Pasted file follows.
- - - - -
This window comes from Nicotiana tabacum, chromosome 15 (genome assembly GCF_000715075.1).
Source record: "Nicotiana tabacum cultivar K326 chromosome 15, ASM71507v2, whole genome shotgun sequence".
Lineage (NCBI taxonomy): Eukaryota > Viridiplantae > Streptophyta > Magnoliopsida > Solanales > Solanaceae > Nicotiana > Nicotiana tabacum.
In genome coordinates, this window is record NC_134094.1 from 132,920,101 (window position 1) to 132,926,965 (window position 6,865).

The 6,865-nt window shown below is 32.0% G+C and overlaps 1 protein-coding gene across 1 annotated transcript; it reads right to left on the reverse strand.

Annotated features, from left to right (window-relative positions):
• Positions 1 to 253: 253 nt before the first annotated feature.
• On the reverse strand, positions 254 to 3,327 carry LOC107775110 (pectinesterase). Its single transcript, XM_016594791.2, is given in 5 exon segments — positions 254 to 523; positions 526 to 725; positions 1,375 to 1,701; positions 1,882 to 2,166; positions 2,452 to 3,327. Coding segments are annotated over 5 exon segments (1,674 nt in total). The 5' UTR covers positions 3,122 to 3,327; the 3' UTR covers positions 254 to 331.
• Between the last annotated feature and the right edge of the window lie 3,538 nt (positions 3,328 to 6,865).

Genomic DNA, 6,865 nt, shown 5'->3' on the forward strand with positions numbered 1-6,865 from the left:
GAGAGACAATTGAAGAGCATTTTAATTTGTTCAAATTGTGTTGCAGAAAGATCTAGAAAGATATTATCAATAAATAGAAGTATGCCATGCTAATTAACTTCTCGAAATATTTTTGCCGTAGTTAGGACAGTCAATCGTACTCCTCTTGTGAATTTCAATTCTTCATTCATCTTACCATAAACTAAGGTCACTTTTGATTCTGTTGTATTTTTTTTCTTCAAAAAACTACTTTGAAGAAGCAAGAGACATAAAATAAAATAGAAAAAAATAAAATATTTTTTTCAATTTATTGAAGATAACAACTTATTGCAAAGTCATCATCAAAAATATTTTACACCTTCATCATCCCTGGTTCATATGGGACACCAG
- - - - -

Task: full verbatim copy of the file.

This window comes from Nicotiana tabacum, chromosome 15 (genome assembly GCF_000715075.1).
Source record: "Nicotiana tabacum cultivar K326 chromosome 15, ASM71507v2, whole genome shotgun sequence".
Lineage (NCBI taxonomy): Eukaryota > Viridiplantae > Streptophyta > Magnoliopsida > Solanales > Solanaceae > Nicotiana > Nicotiana tabacum.
In genome coordinates, this window is record NC_134094.1 from 132,920,101 (window position 1) to 132,926,965 (window position 6,865).

The 6,865-nt window shown below is 32.0% G+C and overlaps 1 protein-coding gene across 1 annotated transcript; it reads right to left on the reverse strand.

Annotated features, from left to right (window-relative positions):
• Positions 1 to 253: 253 nt before the first annotated feature.
• On the reverse strand, positions 254 to 3,327 carry LOC107775110 (pectinesterase). Its single transcript, XM_016594791.2, is given in 5 exon segments — positions 254 to 523; positions 526 to 725; positions 1,375 to 1,701; positions 1,882 to 2,166; positions 2,452 to 3,327. Coding segments are annotated over 5 exon segments (1,674 nt in total). The 5' UTR covers positions 3,122 to 3,327; the 3' UTR covers positions 254 to 331.
• Between the last annotated feature and the right edge of the window lie 3,538 nt (positions 3,328 to 6,865).

Genomic DNA, 6,865 nt, shown 5'->3' on the forward strand with positions numbered 1-6,865 from the left:
GAGAGACAATTGAAGAGCATTTTAATTTGTTCAAATTGTGTTGCAGAAAGATCTAGAAAGATATTATCAATAAATAGAAGTATGCCATGCTAATTAACTTCTCGAAATATTTTTGCCGTAGTTAGGACAGTCAATCGTACTCCTCTTGTGAATTTCAATTCTTCATTCATCTTACCATAAACTAAGGTCACTTTTGATTCTGTTGTATTTTTTTTCTTCAAAAAACTACTTTGAAGAAGCAAGAGACATAAAATAAAATAGAAAAAAATAAAATATTTTTTTCAATTTATTGAAGATAACAACTTATTGCAAAGTCATCATCAAAAATATTTTACACCTTCATCATCCCTGGTTCATATGGGACACCAG